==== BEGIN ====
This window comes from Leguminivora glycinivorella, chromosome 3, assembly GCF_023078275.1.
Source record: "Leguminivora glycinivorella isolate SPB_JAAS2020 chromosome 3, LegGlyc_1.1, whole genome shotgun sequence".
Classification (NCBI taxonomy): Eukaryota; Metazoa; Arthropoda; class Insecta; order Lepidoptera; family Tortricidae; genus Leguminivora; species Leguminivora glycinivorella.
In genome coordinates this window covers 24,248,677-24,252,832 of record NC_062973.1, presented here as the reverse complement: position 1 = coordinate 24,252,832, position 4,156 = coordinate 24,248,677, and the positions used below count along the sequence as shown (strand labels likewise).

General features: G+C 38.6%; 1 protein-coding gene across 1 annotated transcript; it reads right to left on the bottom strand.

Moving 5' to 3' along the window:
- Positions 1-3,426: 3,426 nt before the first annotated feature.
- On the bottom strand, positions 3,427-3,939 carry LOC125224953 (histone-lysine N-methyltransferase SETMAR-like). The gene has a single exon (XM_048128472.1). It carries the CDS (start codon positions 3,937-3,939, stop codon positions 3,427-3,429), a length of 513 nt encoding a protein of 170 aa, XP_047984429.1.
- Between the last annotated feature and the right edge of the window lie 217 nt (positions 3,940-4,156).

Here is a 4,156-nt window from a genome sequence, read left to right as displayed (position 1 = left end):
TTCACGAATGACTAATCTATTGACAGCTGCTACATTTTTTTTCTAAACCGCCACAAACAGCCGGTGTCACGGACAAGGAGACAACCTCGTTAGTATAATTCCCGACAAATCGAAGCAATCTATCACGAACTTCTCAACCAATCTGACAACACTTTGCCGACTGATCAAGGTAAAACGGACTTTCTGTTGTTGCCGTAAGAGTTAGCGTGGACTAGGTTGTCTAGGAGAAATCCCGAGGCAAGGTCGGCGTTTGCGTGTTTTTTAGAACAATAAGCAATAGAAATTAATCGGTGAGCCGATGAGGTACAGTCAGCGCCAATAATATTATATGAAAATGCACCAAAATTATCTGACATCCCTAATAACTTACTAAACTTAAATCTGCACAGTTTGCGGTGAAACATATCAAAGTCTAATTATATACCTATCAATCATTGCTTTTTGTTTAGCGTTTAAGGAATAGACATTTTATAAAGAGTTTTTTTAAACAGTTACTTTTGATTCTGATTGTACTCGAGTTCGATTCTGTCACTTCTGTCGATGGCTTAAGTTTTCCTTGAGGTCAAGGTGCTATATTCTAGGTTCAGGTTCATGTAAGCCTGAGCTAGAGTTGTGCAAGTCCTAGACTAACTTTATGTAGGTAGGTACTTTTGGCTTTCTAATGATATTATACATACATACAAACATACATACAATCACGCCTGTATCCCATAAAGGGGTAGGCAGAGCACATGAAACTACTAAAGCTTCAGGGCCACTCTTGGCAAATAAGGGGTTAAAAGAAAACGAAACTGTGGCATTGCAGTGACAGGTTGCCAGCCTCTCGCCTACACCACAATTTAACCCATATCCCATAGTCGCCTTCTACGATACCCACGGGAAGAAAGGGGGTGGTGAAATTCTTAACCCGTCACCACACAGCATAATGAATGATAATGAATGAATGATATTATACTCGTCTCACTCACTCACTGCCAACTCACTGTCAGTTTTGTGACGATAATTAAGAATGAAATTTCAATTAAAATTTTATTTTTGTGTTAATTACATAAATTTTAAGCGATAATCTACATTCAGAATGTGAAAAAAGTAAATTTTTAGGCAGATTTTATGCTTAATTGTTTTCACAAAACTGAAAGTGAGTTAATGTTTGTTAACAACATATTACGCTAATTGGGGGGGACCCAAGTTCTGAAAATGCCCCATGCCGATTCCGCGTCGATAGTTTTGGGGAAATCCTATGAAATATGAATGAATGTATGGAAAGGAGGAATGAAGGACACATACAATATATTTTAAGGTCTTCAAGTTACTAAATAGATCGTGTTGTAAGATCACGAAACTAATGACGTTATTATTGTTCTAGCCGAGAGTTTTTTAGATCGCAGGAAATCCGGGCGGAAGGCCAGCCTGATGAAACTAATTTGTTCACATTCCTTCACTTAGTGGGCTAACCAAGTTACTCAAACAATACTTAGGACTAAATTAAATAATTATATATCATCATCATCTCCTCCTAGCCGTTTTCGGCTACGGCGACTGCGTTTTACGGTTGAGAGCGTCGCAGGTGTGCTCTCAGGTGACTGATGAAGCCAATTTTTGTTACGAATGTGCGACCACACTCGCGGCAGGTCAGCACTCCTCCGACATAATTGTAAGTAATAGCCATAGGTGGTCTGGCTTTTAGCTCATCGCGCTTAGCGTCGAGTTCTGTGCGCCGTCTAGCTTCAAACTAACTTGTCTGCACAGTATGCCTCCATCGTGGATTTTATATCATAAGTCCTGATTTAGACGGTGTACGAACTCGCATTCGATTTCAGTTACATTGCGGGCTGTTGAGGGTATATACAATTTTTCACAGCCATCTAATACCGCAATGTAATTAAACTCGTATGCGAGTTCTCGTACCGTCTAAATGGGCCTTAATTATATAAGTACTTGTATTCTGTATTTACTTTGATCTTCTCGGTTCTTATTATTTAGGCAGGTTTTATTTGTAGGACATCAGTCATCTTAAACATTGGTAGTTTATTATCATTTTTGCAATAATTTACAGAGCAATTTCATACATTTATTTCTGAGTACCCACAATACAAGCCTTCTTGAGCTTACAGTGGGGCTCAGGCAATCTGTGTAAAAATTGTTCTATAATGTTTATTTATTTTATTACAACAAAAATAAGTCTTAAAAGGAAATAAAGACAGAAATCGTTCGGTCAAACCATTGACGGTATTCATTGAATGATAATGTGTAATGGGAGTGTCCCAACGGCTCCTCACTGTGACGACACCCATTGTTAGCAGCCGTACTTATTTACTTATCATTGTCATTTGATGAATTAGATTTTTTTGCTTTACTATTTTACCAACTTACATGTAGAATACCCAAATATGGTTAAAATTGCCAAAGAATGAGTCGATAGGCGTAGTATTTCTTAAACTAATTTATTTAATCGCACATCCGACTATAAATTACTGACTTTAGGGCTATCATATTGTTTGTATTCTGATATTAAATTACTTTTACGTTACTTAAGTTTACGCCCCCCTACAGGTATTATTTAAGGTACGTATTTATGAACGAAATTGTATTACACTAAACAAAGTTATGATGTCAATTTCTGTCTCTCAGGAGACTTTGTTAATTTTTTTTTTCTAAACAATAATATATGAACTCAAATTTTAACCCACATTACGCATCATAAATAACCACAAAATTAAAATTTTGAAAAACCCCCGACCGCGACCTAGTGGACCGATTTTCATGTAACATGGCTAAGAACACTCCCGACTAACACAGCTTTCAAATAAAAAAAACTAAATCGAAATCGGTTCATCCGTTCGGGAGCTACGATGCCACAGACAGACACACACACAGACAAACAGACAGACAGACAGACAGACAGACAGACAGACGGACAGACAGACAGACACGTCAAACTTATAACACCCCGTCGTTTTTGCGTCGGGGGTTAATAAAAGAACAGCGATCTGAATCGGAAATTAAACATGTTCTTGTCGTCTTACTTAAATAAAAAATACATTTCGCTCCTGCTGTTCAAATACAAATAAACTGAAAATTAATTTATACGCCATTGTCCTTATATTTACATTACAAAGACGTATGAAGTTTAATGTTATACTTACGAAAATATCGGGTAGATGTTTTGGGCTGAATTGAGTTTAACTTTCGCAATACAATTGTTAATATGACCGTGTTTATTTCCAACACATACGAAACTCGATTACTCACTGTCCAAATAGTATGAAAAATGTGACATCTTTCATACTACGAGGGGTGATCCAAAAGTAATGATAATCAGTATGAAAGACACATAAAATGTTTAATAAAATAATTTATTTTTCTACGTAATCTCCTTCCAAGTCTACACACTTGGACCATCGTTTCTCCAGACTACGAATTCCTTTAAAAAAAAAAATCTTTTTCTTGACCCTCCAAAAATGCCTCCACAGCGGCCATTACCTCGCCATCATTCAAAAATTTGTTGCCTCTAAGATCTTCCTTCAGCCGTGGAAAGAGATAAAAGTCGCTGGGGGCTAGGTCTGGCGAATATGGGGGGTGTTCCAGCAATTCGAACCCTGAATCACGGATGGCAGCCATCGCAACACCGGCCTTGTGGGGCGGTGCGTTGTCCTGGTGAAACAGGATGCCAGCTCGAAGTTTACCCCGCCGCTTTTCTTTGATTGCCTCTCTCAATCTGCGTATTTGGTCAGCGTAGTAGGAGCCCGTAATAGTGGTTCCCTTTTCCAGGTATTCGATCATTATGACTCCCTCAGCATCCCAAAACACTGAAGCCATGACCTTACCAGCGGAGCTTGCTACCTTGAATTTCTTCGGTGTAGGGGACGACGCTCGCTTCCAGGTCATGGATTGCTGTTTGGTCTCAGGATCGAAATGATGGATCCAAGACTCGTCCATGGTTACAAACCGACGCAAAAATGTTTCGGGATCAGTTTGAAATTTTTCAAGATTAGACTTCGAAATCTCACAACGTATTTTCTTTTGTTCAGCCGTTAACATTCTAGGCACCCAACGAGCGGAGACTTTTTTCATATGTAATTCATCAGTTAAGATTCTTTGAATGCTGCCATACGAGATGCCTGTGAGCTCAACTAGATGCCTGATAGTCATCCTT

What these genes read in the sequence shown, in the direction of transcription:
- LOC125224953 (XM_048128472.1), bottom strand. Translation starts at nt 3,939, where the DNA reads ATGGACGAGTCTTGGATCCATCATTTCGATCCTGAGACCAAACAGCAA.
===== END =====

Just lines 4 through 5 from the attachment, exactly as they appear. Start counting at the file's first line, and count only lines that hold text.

In genome coordinates this window covers 24,248,677-24,252,832 of record NC_062973.1, presented here as the reverse complement: position 1 = coordinate 24,252,832, position 4,156 = coordinate 24,248,677, and the positions used below count along the sequence as shown (strand labels likewise).

General features: G+C 38.6%; 1 protein-coding gene across 1 annotated transcript; it reads right to left on the bottom strand.